Sessions faces calls for resignation amid claims he ‘lied under oath’ about Russia

Chuck Schumer, Nancy Pelosi and other Democrats spoke on Thursday about accusations that the attorney general lied about meeting the Russian ambassador

Jeff Sessions is sworn in before the Senate during his confirmation hearing to be attorney general in Washington DC on 10 January 2017.

Jeff Sessions is sworn in before the Senate during his confirmation hearing to be attorney general in Washington DC on 10 January 2017.
Photograph: Molly Riley/AFP/Getty Images

Jeff Sessions was facing mounting calls for his resignation as attorney general on Thursday amid claims that he “lied under oath” after it was disclosed that he twice spoke with the Russian ambassador to the United States during the presidential campaign last year, in apparent contradiction to his testimony to Congress.

The Senate minority leader, Chuck Schumer, told reporters: “It would be better for the country if he resigned,” while Nancy Pelosi, the Democratic House minority leader went further, insisting Sessions “lied under oath during his confirmation hearing before the Senate” in January. “Perjury is a crime and there are consequences to it,” she said.

While the senior Democrats spoke of resignation and possible perjury charges, Republicans were also beginning to break ranks – stopping short of resignation calls but agreeing that Sessions must step back and recuse himself from any involvement in the FBI’s investigation into Russian interference in the 2016 US election.

Schumer said Sessions should also be investigated by the Department of Justice’s inspector general to determine if his contacts with Russia have already compromised the inquiry.

“There cannot be even the scintilla of doubt about the impartiality and fairness of the attorney general, the top law enforcement official of the land,” Schumer said, “because the Department of Justice should be above reproach, for the good of the country Attorney General Sessions should resign.”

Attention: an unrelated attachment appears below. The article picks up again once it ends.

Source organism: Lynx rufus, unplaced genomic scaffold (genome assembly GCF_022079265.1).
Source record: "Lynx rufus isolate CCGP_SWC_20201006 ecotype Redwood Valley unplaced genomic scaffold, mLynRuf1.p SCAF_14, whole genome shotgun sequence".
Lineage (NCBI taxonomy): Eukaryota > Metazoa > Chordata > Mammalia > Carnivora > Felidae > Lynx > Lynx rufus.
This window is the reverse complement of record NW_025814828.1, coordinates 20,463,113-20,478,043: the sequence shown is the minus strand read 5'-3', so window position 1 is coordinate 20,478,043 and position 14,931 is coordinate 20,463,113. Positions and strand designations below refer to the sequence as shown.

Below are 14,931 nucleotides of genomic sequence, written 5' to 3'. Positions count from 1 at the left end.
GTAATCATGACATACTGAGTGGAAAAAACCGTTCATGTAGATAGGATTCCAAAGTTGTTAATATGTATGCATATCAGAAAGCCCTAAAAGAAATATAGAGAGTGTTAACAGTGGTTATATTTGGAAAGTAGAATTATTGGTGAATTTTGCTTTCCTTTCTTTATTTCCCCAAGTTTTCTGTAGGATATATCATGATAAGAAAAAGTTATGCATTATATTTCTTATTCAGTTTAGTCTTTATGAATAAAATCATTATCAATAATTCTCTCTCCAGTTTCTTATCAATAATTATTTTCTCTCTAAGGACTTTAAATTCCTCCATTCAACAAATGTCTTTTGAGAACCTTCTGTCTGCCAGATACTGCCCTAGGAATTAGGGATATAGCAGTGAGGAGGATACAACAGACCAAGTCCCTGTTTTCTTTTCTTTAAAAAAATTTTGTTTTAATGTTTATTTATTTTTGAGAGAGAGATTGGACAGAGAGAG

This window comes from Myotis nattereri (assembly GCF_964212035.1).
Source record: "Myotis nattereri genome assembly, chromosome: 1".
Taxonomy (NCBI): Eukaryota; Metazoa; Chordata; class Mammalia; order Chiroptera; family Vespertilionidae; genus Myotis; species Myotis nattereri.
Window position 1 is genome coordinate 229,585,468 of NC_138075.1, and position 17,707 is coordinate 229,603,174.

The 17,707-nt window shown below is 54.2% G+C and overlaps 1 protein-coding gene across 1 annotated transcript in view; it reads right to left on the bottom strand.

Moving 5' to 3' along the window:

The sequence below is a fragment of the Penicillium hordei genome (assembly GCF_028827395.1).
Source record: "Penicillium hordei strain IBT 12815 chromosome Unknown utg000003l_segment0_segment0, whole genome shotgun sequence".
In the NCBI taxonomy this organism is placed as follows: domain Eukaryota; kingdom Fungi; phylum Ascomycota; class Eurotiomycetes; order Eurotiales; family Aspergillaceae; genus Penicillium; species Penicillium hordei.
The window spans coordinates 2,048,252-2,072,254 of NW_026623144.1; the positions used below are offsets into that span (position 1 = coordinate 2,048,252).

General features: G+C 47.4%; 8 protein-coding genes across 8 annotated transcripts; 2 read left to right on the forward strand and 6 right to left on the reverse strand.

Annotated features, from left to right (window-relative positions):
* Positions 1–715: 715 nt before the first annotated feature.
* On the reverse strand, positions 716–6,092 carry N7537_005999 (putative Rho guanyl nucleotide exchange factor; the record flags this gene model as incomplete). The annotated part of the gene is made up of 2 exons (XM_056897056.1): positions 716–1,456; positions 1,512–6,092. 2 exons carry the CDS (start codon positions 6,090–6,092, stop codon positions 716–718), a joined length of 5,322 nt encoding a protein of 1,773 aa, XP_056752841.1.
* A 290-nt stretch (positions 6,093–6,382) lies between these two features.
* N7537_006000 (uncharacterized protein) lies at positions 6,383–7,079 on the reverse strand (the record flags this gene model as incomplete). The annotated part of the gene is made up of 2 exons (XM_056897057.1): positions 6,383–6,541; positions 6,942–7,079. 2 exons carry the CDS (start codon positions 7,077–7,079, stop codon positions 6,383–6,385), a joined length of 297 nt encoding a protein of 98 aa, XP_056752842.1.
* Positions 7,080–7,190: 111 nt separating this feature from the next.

The furore over the latest connections between the Trump administration and Russia immediately plunged the administration back into crisis mode after 24 hours of favorable US media coverage for the president’s joint address to Congress on Tuesday night.

The Washington Post first reported that Sessions met with the Russian ambassador, Sergey Kislyak – at the Republican National Convention in Cleveland, where Trump was confirmed as the presidential candidate, and then a second time, in September 2016 at his Senate office, while US intelligence officials were investigating Russian interference in the presidential election.

A spokeswoman for Sessions confirmed that the meetings took place, but provided a statement from the attorney general saying they were not related to the election campaign and insisted there was “nothing misleading” about his answer to Congress.

At Sessions’ judiciary committee hearing on 10 January, he was asked by the Minnesota Democratic senator Al Franken what he would do if it was discovered that an official associated with the Trump campaign had communicated with the Russian government in the course of the 2016 election cycle.

“I’m not aware of any of those activities,” Sessions replied. “I have been called a surrogate at a time or two in that campaign and I did not have communications with the Russians.”

On Thursday, Franken called that remark “at best, extremely misleading” and said Sessions should clarify his remarks under oath to the judiciary committee.

Sessions on Thursday opened the possibility of recusal if the situation warranted it, he said. “I have said whenever it’s appropriate, I will recuse myself,” Sessions told NBC News. “There’s no doubt about that.”

He also said: “I have not met with any Russians at any time to discuss any political campaign and those remarks are unbelievable to me and are false and I don’t have anything else to say about that, so thank you.”

The House majority leader, Kevin McCarthy, a Republican from California, said on MSNBC’s Morning Joe that Sessions must “clarify” his testimony to the judiciary committee. He then appeared to suggest that Sessions should recuse himself from an inquiry into Russia.